This just in: the bottled water industry is actually good for the environment. That’s what Kim Jeffrey, chief executive of Nestle Waters, claims in a recent Q&A for the New York Times.
Not only do bottled water companies work hard to conserve the environment around the springs where they get their water, they also moderate greenhouse gas emissions from trucks by building plants close to the water source. Nestle is also phasing in a new bottle that uses 15 percent less plastic. Sure the industry is behind on recycling, but who isn’t?
Somehow I’m not buying it. Clearly using tap water is better for the environment than bottled water. Jeffrey’s other points, however, get at the real issue: people aren’t buying bottled water in lieu of drinking tap water. They choose Poland Springs and Fiji water over Coke or Gatorade or Snapple. For the most part people are aware of the environmental issues with the industry, but that’s not their main concern. They just want something to drink that isn’t full of sugar.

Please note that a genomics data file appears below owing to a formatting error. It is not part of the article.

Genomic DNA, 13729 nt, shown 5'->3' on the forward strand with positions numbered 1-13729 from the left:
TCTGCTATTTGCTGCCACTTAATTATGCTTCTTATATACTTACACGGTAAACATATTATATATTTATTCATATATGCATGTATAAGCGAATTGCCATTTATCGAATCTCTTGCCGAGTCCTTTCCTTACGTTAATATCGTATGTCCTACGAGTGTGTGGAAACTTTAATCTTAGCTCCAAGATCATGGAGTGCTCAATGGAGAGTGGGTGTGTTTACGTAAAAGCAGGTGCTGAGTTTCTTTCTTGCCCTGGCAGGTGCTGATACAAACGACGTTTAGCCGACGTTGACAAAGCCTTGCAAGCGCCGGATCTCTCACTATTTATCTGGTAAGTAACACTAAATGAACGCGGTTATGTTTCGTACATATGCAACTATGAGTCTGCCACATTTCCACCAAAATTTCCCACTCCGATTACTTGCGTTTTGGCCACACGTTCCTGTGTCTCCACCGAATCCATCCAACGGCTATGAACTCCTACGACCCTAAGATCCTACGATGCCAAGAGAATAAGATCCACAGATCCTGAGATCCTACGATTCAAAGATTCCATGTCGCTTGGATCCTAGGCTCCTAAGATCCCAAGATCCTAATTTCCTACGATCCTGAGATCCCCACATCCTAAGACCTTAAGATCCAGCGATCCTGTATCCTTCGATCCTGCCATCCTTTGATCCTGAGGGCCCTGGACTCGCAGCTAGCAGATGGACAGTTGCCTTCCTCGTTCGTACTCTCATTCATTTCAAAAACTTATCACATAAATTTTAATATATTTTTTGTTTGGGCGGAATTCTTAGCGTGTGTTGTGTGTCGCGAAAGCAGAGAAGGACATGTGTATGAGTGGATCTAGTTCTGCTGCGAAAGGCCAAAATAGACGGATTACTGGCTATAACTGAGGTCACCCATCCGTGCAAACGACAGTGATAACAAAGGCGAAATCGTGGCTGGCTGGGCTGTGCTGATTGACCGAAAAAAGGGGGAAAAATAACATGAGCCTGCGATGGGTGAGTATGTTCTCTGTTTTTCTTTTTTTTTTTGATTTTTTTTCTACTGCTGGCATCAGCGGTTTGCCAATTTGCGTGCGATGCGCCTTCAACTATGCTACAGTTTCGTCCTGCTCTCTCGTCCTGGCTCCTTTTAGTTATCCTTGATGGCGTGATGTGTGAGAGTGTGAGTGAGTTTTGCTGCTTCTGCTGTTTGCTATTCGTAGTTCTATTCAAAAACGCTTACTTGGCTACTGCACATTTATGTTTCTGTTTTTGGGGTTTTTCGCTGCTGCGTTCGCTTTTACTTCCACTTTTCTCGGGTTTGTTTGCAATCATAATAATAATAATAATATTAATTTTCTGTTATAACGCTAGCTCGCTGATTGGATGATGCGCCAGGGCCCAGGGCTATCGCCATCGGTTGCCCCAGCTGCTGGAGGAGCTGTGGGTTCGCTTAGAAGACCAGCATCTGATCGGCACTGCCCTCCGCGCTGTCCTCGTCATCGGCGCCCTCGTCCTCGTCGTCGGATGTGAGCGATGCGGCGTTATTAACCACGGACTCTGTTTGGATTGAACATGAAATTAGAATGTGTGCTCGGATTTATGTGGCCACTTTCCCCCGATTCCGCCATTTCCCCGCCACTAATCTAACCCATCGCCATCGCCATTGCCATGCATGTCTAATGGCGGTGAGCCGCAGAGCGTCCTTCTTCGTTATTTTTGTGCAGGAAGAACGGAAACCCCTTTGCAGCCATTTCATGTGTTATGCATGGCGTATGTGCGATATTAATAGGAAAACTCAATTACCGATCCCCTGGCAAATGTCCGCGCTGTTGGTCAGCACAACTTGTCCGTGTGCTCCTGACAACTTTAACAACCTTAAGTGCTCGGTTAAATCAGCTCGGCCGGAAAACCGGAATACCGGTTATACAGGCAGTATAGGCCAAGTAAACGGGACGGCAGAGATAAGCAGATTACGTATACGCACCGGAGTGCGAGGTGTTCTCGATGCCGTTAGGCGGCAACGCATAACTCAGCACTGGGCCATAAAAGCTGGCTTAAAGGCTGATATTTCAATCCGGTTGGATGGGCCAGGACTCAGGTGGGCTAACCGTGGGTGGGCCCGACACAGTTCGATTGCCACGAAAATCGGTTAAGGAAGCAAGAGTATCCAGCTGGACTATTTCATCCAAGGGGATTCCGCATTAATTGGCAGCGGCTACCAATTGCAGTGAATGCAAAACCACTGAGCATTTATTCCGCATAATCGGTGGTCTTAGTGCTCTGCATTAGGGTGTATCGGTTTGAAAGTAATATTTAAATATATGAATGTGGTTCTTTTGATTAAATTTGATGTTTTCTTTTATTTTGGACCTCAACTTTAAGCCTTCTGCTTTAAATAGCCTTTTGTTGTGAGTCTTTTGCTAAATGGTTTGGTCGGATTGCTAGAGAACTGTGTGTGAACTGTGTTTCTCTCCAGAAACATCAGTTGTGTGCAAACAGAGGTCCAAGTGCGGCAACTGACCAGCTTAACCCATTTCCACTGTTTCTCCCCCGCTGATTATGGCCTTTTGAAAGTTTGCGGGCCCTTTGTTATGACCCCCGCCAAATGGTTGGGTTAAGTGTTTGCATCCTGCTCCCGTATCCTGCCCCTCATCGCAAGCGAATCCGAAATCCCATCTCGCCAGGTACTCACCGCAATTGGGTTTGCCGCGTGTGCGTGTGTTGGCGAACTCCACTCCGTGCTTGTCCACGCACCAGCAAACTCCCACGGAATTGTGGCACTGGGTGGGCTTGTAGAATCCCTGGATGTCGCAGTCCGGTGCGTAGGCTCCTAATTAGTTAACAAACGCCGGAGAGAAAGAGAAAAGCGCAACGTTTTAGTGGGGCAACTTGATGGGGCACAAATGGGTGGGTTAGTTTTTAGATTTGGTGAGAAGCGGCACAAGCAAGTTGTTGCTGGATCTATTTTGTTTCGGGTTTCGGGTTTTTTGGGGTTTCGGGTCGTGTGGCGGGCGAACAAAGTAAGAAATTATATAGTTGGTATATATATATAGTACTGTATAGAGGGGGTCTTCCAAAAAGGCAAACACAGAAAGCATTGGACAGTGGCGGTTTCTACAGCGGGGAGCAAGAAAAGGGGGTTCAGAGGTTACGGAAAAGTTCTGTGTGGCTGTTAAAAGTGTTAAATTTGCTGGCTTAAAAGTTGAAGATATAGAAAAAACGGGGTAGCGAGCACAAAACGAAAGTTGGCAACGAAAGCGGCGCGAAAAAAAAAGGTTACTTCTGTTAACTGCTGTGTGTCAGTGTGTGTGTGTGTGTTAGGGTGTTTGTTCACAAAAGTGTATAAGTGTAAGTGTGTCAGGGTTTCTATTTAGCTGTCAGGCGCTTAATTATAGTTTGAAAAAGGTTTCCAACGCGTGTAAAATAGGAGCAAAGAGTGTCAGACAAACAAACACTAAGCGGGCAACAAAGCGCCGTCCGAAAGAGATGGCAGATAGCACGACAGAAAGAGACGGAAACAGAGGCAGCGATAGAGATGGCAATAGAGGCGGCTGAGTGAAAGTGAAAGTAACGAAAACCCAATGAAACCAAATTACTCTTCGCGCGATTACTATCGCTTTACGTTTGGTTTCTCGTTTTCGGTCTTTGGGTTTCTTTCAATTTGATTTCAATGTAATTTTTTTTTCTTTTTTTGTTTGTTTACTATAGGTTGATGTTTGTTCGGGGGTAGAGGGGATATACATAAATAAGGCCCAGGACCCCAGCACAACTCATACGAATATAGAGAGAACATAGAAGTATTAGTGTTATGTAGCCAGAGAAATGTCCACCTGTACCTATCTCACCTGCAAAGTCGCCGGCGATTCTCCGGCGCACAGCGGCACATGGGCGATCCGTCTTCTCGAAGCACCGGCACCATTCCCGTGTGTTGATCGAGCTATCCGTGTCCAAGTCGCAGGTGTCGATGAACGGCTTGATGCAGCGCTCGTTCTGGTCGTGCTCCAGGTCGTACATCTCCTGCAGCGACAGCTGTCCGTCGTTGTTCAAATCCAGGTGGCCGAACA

Although growth in the industry has slowed, that doesn’t mean people are buying less bottled water. They just aren’t buying more. That seems unlikely to change anytime soon. It’s going to take a lot more than global warming to convince people to just drink tap water.
Charles Fishman also talked to Kim Jeffrey for his article Message in Bottle, an in depth look at the bottled water industry.